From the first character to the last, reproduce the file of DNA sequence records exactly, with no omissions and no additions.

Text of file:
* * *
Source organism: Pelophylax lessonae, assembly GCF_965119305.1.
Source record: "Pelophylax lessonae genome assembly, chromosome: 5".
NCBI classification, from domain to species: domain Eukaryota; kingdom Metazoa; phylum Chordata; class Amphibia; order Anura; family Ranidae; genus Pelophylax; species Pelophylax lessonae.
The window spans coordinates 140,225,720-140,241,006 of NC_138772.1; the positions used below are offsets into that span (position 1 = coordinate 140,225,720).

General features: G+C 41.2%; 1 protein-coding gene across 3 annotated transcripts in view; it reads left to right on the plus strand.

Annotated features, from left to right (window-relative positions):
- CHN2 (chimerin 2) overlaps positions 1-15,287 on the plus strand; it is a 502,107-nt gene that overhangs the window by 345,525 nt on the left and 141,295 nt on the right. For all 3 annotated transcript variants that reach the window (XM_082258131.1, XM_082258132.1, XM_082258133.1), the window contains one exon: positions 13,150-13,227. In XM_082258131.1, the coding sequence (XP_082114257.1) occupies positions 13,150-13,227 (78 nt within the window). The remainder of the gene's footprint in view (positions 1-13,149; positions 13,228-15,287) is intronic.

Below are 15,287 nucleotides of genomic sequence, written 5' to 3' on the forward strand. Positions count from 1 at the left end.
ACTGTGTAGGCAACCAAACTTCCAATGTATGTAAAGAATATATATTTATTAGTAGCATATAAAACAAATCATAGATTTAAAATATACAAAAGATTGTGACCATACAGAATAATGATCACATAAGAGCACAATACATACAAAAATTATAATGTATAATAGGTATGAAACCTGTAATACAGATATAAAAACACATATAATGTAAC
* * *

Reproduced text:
Source organism: Pelophylax lessonae, assembly GCF_965119305.1.
Source record: "Pelophylax lessonae genome assembly, chromosome: 5".
NCBI classification, from domain to species: domain Eukaryota; kingdom Metazoa; phylum Chordata; class Amphibia; order Anura; family Ranidae; genus Pelophylax; species Pelophylax lessonae.
The window spans coordinates 140,225,720-140,241,006 of NC_138772.1; the positions used below are offsets into that span (position 1 = coordinate 140,225,720).

General features: G+C 41.2%; 1 protein-coding gene across 3 annotated transcripts in view; it reads left to right on the plus strand.

Annotated features, from left to right (window-relative positions):
- CHN2 (chimerin 2) overlaps positions 1-15,287 on the plus strand; it is a 502,107-nt gene that overhangs the window by 345,525 nt on the left and 141,295 nt on the right. For all 3 annotated transcript variants that reach the window (XM_082258131.1, XM_082258132.1, XM_082258133.1), the window contains one exon: positions 13,150-13,227. In XM_082258131.1, the coding sequence (XP_082114257.1) occupies positions 13,150-13,227 (78 nt within the window). The remainder of the gene's footprint in view (positions 1-13,149; positions 13,228-15,287) is intronic.

Below are 15,287 nucleotides of genomic sequence, written 5' to 3' on the forward strand. Positions count from 1 at the left end.
ACTGTGTAGGCAACCAAACTTCCAATGTATGTAAAGAATATATATTTATTAGTAGCATATAAAACAAATCATAGATTTAAAATATACAAAAGATTGTGACCATACAGAATAATGATCACATAAGAGCACAATACATACAAAAATTATAATGTATAATAGGTATGAAACCTGTAATACAGATATAAAAACACATATAATGTAAC